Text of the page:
Re-cloaking the landscape is considerably cheaper to do with radiata pine than with native species – per hectare the difference is cost is about $28 000. Because of this and the slow growth rate of the native species, indigenous forestry has struggled to gain a toe-hold. Green-lipped mussel reef restoration costs about $60 000 per hectare using current methodology. So it is imperative to find an economic way to undertake the work. In the case of forestry, trials in the Mahurangi have shown that when indigenous plants are raised in forestry-style open-ground beds rather than in expensive containers, which is how they are normally raised, they establish just as well and at a much lower cost. We need to find some similarly more cost-effective way to undertake the restoration of the mussel reefs.
To support this, a philanthropist has stepped up with a commitment to back a five-year, potentially $1 million programme to support this research, provided that this commitment is well supported by the community. The initial target that Mahurangi Action has set itself is to sign up 300 people each of whom will contribute $20. Once the 300th person has been signed up, the total sum of $6000 will be augmented by a group of already identified ‘backers’. Increased again by our philanthropist’s commitment, this initial fund of money will then be used to ‘leverage’ outside funding, from organisations such as Foundation North’s gift Hauraki Gulf initiative. In-kind contribution and logistical support will continue to be provided by Mahurangi’s oyster farmers.
Planet Earth per se, of course, doesn’t need saving. Some would say that the Chicxulub asteroidany Deccan Traps contribution notwithstanding that rendered 75% of the world’s species extinct in or around 66 million years ago, was an event that contributed to the stellar ascendancy of Homo sapiens. But on its current, dangerous trajectory, humankind is working against its own self-interest and that of the biosphere. Will the future record a sorry series of self-serving short-sightedness or will it be a story of heroic efforts to give future generations and the natural world a fighting chance?
Mahurangi is a special place to many and is as good a place as any to enact meaningful climate action. It was the threat to the harbour posed by Warkworth’s inadequate wastewater treatment plans that first galvanised Mahurangi Action, established in 1974 as Friends of the Mahurangi. The solution it proposed, a combined treatment plant for Warkworth and the Mahurangi Peninsula with an ocean rather than a river outfall, will finally be in operation, a year or two before the organisation celebrates its 50th birthday.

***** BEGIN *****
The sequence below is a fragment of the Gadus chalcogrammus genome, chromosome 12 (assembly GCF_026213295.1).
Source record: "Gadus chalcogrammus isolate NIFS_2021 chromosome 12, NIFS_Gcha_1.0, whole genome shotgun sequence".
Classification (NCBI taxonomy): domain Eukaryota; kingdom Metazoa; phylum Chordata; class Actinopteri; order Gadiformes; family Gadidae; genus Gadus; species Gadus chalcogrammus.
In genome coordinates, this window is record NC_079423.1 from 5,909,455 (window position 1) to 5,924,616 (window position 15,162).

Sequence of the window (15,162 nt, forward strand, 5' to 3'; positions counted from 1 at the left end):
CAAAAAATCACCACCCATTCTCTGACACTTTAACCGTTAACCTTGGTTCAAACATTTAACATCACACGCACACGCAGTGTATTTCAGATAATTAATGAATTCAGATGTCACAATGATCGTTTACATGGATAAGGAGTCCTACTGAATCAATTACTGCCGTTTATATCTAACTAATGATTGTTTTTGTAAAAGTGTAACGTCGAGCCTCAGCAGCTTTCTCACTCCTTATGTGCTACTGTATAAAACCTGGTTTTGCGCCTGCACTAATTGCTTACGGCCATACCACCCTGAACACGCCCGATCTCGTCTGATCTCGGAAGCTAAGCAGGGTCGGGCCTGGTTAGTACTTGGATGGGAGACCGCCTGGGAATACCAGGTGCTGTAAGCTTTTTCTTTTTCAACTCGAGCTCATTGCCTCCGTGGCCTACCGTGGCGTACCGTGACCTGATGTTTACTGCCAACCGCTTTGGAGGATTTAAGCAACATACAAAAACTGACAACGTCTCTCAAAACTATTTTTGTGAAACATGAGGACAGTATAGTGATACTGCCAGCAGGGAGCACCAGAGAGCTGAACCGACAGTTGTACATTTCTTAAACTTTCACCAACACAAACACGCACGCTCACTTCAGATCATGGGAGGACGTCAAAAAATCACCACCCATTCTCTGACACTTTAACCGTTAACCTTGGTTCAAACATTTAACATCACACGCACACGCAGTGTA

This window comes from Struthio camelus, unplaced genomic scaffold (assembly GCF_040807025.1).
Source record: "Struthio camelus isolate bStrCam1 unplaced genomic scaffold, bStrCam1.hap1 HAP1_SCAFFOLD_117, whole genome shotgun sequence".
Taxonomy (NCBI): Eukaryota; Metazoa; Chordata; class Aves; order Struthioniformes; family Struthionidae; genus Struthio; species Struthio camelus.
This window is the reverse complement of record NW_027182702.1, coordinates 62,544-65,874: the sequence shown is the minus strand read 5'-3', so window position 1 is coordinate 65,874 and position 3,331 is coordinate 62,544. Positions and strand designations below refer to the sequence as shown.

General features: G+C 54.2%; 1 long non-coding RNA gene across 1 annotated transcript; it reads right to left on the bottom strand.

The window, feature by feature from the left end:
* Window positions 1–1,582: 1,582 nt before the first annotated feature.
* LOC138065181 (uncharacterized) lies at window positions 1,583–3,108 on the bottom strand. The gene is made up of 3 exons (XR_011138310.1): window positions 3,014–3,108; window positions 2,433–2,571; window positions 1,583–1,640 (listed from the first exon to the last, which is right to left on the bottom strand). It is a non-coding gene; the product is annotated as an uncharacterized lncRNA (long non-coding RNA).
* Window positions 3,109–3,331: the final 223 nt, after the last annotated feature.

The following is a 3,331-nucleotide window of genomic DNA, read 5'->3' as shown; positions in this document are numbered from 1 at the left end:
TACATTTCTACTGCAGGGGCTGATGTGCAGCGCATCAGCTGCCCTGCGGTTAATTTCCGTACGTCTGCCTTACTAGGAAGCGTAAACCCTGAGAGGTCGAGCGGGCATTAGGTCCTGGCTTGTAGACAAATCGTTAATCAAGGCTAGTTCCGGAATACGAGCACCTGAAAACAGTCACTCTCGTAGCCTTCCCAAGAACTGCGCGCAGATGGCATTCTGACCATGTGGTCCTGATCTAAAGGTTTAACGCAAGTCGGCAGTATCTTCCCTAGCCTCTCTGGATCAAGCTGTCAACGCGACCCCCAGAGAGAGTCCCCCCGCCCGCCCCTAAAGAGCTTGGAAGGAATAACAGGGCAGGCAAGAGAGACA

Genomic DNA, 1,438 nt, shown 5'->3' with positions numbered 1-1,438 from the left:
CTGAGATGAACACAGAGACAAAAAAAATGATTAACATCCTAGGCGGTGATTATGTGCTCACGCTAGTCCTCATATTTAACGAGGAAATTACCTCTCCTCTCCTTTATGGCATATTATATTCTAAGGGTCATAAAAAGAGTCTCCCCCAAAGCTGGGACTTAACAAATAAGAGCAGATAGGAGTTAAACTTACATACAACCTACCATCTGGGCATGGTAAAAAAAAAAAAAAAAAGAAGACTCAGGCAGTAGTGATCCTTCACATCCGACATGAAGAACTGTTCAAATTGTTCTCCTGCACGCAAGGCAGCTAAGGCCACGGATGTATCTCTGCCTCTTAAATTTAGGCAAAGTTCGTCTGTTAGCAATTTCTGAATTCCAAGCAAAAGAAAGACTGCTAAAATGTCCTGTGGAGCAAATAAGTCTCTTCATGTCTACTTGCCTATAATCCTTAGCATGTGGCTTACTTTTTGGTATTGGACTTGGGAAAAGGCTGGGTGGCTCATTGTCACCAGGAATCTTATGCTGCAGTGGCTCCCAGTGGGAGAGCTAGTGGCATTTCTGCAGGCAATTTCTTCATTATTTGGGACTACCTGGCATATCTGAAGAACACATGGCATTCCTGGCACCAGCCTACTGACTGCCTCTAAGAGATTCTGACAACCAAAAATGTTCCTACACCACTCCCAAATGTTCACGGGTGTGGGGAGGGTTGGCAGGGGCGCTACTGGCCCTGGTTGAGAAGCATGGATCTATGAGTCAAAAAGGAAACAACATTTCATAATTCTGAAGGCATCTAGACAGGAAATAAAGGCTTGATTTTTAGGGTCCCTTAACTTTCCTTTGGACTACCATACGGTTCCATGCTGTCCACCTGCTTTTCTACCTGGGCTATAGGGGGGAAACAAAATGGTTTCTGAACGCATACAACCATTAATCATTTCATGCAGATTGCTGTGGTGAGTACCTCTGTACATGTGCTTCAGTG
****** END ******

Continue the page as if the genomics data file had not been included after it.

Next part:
Since the revival of the Mahurangi Regatta, Mahurangi Action has notched up some other significant successes. The first of these was the publication in 2001 of Dr Ronald Locke’s 416-page Jade River: A History of the Mahurangi. More recently in February 2017, the organisation was able to declare that Te Muri—the region’s New Chums Beach—will be forever car-free.
Central to the strategy of securing Te Muri’s sense of splendid isolation is the planned Mahurangi Coastal Trail. How to cross the Puhoi River has been the trail’s greatest trial. The visual impact of a 280-metre long footbridge in an estuarine area enjoying the highest landscape protection was deemed too great and instead, the suggestion of a council planning officer for a cable ferry has been enthusiastically embraced. Renowned small-boat designer John Welsford has worked up a preliminary plan, encouraged by the Mahurangi Regatta’s principal sponsor, Teak Construction.
With the advent of the mussel reef restoration project, the design brief was hastily updated so that the scow-bowed oyster-barge-inspired craft can serve the dual role of cable-ferry testbed and mussel reef restoration research vessel.
Saving the Mahurangi, to save the Hauraki Gulf, to save the…